- Shenyang -

What You Need To Know

Shenyang, formerly known by its Manchu name Mukden (Manchu: ᠮᡠᡴᡩᡝᠨ) or as Fengtian (Chinese: 奉天; pinyin: Fèngtiān), is the provincial capital and largest city of Liaoning Province, People’s Republic of China, as well as the largest city in Northeast China by urban population. According to the 2010 census, the city’s urban area has 6.3 million inhabitants, while the total population of the Shenyang municipality, which holds the administrative status of a sub-provincial city, is up to 8.1 million. Shenyang’s city region includes the ten metropolitan districts of Shenyang proper, the county-level city of Xinmin, and two counties of Kangping and Faku. In the 17th century, Shenyang was conquered by the Manchu people and briefly used as the capital of the Qing dynasty. Along with its nearby cities, Shenyang is an important industrial center in China, and serves as the transportation and commercial hub of China’s northeast — particularly with Japan, Russia and Korea. A center of heavy industry in China since the 1930s, and the spearhead of the Chinese central government’s Northeast Area Revitalization Plan, the city has been diversifying its industry.


Area: 12,942 km²

Population: Estimate 8.23 million


  • Shenyang Currency Exchange. Chinese Yuan (also known as Renminbi, rmb for short) is the official and legal currency in circulation. Use of foreign currencies is generally not allowed.

Ancient era

Archaeological findings show that humans resided in present-day Shenyang as early as 8,000 years ago. The remains of the Xinle culture, a late neolithic period society over 6,800–7,200 years old,  are located in a museum in the north part of Huanggu District. It is complemented by a recreated village on site. A wood-sculptured bird unearthed there is the earliest cultural relic in Shenyang, as well as one of oldest wood sculptures found anywhere in the world. The city now known as Shenyang was first established in about 300 BCE during the Warring States period by Yan general Qin Kai, who conquered the Liaodong region, and was then named Hou City (侯城; Hóu Chéng). However, around 350 years later during the reign of Emperor Guangwu of Han, the city was sacked and burnt by the Donghu nomads and subsequently abandoned. It came back to prominence during early Liao dynasty and was known as the Shen Prefecture (瀋州; Shěn Zhōu) through to the end of Jin dynasty, and became the Shenyang Circuit (瀋陽路; Shěnyáng Lù) during the Yuan dynasty. During the Ming dynasty, it was designated as a “guard town” (militarized settlements, such as walled/heavily garrisoned cities or towns) named Shenyang Central Guard (瀋陽中衛; Shěnyáng Zhōngwèi) and gradually became one of the most important strongholds beyond the Shanhai Pass.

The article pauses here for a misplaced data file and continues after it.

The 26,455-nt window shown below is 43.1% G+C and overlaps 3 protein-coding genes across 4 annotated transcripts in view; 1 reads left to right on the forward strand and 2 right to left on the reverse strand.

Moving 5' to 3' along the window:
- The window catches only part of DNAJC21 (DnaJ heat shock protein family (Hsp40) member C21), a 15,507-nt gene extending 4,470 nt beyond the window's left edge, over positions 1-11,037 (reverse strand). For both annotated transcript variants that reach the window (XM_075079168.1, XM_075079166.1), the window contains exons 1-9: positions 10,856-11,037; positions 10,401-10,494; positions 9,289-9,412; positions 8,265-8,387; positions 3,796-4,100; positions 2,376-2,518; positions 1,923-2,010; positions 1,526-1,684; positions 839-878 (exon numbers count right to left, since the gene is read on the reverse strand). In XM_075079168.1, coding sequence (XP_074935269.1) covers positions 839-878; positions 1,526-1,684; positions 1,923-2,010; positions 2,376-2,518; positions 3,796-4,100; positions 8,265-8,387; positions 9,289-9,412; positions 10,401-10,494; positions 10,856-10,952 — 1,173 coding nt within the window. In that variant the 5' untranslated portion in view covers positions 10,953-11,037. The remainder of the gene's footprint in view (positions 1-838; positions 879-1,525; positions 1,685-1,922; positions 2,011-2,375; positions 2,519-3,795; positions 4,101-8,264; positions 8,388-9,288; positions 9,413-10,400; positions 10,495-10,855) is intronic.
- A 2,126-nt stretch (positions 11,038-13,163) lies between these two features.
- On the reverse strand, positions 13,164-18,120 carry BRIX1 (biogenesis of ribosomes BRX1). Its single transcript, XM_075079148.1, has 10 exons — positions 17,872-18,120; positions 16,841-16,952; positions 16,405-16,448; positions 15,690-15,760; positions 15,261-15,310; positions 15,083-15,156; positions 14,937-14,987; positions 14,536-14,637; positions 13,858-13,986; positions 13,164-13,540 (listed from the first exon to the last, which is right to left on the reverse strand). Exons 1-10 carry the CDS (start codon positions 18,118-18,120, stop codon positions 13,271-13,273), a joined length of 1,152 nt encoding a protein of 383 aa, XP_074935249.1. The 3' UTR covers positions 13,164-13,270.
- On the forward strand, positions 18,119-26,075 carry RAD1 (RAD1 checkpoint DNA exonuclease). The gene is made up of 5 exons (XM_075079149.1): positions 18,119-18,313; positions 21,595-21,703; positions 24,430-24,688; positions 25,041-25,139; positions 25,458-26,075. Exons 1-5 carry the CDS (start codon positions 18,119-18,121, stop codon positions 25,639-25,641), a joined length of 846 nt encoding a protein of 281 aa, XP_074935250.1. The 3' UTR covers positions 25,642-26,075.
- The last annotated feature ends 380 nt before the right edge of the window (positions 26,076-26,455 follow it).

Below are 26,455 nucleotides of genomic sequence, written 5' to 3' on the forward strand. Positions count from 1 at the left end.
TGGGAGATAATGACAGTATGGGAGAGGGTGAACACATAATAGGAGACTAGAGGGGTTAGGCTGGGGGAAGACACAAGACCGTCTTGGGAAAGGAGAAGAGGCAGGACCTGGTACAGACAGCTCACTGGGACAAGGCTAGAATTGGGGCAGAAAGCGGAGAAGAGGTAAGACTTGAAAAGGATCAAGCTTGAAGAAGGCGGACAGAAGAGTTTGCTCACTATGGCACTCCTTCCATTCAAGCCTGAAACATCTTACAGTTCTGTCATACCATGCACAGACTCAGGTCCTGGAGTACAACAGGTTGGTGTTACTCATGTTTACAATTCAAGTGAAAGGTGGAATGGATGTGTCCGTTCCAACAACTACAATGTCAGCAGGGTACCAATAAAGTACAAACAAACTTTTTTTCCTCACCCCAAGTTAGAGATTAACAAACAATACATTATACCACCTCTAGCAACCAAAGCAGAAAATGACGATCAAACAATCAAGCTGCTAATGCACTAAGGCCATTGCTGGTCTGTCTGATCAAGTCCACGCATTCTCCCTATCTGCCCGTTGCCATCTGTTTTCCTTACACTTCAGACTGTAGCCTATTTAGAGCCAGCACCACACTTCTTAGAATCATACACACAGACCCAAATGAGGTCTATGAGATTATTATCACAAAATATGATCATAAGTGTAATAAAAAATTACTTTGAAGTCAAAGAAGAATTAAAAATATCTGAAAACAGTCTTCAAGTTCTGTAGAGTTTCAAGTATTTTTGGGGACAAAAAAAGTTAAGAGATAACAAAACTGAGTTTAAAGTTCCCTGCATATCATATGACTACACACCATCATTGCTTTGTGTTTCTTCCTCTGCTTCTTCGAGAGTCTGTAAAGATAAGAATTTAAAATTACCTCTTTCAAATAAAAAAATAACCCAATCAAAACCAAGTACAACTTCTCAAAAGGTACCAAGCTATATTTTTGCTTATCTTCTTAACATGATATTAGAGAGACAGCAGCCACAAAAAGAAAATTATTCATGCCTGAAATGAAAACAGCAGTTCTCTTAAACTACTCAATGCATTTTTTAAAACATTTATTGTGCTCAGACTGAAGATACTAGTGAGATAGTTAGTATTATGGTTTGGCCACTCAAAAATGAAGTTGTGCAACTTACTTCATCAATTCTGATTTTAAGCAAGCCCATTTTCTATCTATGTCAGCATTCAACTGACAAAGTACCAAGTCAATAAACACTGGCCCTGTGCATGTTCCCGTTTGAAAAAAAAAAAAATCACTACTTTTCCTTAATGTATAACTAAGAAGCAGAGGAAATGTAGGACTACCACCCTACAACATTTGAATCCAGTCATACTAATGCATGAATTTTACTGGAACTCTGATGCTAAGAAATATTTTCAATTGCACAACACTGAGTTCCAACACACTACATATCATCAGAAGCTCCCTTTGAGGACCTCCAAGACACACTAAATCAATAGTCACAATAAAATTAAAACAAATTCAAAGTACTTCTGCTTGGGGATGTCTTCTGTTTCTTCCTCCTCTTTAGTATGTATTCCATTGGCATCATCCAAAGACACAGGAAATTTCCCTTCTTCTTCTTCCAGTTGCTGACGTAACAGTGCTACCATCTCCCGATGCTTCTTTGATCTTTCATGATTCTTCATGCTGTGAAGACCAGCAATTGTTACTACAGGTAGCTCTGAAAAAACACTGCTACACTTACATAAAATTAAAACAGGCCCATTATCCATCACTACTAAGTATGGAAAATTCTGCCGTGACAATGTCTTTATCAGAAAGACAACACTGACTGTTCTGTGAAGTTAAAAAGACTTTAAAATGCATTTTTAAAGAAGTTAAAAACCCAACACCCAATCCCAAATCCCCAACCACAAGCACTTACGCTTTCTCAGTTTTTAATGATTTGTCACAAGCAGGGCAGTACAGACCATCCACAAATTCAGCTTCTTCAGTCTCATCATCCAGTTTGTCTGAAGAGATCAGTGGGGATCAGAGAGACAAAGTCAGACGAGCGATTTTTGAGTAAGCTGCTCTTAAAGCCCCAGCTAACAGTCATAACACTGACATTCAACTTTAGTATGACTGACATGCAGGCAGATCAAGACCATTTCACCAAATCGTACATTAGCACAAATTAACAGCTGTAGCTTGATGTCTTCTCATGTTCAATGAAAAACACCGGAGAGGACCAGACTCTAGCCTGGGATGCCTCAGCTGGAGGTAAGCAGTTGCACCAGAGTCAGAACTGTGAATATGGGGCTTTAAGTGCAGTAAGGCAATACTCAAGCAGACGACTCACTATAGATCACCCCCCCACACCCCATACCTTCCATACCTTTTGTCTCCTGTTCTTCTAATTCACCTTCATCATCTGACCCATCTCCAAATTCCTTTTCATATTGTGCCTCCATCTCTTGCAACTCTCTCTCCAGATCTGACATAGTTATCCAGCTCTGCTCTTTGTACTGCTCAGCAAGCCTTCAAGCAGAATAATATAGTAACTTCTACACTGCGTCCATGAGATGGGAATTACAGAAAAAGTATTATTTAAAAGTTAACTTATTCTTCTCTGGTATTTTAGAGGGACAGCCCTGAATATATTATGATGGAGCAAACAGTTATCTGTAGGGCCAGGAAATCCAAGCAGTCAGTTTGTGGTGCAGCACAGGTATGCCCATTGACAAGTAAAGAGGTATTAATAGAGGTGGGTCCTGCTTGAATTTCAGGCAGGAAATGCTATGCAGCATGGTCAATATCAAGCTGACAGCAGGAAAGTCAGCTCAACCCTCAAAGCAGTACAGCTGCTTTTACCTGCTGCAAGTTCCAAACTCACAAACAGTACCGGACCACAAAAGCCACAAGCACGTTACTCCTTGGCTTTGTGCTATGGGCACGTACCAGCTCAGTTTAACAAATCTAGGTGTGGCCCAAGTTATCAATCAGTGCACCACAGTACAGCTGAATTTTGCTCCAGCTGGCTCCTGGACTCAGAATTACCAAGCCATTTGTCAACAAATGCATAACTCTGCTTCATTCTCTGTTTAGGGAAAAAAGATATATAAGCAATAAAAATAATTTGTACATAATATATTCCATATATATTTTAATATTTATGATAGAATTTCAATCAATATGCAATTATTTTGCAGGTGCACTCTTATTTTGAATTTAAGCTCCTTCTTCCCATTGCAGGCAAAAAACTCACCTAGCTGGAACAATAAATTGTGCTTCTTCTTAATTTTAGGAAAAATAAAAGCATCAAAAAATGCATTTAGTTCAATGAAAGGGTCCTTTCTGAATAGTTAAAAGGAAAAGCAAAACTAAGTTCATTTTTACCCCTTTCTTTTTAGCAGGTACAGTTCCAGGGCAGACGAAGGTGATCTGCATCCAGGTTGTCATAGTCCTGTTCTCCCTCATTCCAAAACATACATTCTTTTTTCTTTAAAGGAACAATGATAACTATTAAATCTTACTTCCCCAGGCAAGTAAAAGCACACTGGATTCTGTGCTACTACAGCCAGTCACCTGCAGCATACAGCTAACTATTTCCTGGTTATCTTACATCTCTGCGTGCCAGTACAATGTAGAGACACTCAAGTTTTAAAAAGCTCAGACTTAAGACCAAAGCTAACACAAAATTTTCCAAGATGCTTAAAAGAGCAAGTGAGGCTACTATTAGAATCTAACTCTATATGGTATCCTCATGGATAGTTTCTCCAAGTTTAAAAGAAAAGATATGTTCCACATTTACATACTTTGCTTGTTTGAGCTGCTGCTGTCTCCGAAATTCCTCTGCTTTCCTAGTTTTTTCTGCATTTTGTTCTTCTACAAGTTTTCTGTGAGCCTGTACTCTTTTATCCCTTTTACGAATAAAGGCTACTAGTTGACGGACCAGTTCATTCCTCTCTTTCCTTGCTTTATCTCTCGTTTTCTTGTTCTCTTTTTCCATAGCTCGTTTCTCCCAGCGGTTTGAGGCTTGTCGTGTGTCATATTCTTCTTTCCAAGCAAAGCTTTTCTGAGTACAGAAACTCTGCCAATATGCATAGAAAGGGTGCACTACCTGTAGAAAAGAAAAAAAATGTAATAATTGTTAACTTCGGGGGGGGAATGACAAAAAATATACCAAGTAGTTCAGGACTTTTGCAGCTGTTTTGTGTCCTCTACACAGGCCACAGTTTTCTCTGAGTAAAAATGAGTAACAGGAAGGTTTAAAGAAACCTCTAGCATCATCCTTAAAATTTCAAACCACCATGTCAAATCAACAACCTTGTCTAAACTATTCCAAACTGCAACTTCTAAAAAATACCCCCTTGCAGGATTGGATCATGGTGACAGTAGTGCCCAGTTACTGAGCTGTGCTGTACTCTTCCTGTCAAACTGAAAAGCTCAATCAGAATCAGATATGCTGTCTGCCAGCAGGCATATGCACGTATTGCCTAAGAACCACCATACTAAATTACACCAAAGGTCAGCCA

People native to Shenyang speak the Shenyang dialect, a variant of Northeastern Mandarin. Shenyang Dialect was formed in early period of Qing Dynasty. Shenyang dialect is similar to the other Northeastern dialects and also to the national standard of Mandarin, Putonghua, but is known as a form of Dongbeihua and has a wide range of vocabulary that is not part of the country’s official language. As Shenyang dialect is mutually intelligible with most forms of Mandarin, some people prefer to characterize it as an “accent” rather than a different “dialect.”